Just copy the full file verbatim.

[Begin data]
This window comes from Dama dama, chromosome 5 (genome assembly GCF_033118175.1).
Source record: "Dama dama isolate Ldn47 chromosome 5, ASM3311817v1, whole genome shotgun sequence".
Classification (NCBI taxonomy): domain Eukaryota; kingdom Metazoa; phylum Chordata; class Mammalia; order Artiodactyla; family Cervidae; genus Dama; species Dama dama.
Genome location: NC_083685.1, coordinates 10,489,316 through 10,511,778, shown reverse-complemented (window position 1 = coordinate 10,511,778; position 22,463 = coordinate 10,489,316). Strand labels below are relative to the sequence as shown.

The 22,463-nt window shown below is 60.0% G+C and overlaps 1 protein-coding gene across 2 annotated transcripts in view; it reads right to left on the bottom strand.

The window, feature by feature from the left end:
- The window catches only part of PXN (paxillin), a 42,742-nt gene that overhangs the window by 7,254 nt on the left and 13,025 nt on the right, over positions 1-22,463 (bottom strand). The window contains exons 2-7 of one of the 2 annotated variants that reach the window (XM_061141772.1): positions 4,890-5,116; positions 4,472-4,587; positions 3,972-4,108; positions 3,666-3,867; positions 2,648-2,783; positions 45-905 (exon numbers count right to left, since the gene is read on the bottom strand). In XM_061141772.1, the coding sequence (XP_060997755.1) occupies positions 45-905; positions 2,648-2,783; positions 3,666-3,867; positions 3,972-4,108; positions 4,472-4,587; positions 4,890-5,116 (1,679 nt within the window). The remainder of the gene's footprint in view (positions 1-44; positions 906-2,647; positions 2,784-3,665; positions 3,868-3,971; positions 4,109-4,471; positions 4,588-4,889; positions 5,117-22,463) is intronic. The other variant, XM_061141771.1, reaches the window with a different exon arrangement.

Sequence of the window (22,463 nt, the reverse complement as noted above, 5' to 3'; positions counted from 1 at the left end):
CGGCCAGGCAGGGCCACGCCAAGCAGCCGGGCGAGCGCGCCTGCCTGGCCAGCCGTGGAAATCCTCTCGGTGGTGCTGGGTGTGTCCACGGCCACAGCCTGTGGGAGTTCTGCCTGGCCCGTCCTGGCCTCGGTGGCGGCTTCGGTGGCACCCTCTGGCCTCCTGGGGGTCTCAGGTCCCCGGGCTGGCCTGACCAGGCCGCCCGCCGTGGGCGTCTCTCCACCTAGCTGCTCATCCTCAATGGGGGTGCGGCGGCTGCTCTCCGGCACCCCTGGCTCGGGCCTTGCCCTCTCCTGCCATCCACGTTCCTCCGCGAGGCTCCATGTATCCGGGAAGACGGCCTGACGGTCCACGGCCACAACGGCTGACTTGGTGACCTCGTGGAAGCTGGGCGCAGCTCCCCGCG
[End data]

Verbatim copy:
This window comes from Dama dama, chromosome 5 (genome assembly GCF_033118175.1).
Source record: "Dama dama isolate Ldn47 chromosome 5, ASM3311817v1, whole genome shotgun sequence".
Classification (NCBI taxonomy): domain Eukaryota; kingdom Metazoa; phylum Chordata; class Mammalia; order Artiodactyla; family Cervidae; genus Dama; species Dama dama.
Genome location: NC_083685.1, coordinates 10,489,316 through 10,511,778, shown reverse-complemented (window position 1 = coordinate 10,511,778; position 22,463 = coordinate 10,489,316). Strand labels below are relative to the sequence as shown.

The 22,463-nt window shown below is 60.0% G+C and overlaps 1 protein-coding gene across 2 annotated transcripts in view; it reads right to left on the bottom strand.

The window, feature by feature from the left end:
- The window catches only part of PXN (paxillin), a 42,742-nt gene that overhangs the window by 7,254 nt on the left and 13,025 nt on the right, over positions 1-22,463 (bottom strand). The window contains exons 2-7 of one of the 2 annotated variants that reach the window (XM_061141772.1): positions 4,890-5,116; positions 4,472-4,587; positions 3,972-4,108; positions 3,666-3,867; positions 2,648-2,783; positions 45-905 (exon numbers count right to left, since the gene is read on the bottom strand). In XM_061141772.1, the coding sequence (XP_060997755.1) occupies positions 45-905; positions 2,648-2,783; positions 3,666-3,867; positions 3,972-4,108; positions 4,472-4,587; positions 4,890-5,116 (1,679 nt within the window). The remainder of the gene's footprint in view (positions 1-44; positions 906-2,647; positions 2,784-3,665; positions 3,868-3,971; positions 4,109-4,471; positions 4,588-4,889; positions 5,117-22,463) is intronic. The other variant, XM_061141771.1, reaches the window with a different exon arrangement.

Sequence of the window (22,463 nt, the reverse complement as noted above, 5' to 3'; positions counted from 1 at the left end):
CGGCCAGGCAGGGCCACGCCAAGCAGCCGGGCGAGCGCGCCTGCCTGGCCAGCCGTGGAAATCCTCTCGGTGGTGCTGGGTGTGTCCACGGCCACAGCCTGTGGGAGTTCTGCCTGGCCCGTCCTGGCCTCGGTGGCGGCTTCGGTGGCACCCTCTGGCCTCCTGGGGGTCTCAGGTCCCCGGGCTGGCCTGACCAGGCCGCCCGCCGTGGGCGTCTCTCCACCTAGCTGCTCATCCTCAATGGGGGTGCGGCGGCTGCTCTCCGGCACCCCTGGCTCGGGCCTTGCCCTCTCCTGCCATCCACGTTCCTCCGCGAGGCTCCATGTATCCGGGAAGACGGCCTGACGGTCCACGGCCACAACGGCTGACTTGGTGACCTCGTGGAAGCTGGGCGCAGCTCCCCGCG